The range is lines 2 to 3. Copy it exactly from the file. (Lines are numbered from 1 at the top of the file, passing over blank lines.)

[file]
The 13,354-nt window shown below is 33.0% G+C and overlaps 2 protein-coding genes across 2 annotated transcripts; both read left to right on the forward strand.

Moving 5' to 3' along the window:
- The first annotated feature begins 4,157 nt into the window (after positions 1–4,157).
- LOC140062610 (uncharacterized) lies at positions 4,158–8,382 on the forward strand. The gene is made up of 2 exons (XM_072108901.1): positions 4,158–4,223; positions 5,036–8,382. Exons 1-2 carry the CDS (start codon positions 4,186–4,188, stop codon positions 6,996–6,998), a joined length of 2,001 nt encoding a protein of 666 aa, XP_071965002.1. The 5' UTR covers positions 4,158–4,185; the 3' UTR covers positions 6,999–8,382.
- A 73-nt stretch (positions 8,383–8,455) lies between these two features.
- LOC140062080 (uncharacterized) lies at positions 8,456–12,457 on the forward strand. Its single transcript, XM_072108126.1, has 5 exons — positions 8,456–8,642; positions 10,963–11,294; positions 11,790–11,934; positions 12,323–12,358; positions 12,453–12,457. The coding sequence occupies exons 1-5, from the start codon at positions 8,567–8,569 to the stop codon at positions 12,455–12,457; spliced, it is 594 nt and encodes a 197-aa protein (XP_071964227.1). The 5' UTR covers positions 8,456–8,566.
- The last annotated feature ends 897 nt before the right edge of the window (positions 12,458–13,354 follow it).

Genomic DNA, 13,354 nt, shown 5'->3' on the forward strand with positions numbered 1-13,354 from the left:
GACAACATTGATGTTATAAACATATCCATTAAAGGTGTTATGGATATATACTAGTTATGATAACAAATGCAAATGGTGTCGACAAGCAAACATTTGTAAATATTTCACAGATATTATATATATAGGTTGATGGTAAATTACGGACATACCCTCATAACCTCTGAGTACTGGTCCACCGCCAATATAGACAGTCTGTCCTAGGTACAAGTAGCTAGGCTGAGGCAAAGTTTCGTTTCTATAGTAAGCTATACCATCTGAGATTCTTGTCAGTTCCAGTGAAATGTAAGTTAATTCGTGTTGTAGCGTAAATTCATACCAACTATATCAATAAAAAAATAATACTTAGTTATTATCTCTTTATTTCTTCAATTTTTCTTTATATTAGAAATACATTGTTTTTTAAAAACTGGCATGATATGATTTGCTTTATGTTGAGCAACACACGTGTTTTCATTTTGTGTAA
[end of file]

Moving 5' to 3' along the window:
- The first annotated feature begins 4,157 nt into the window (after positions 1–4,157).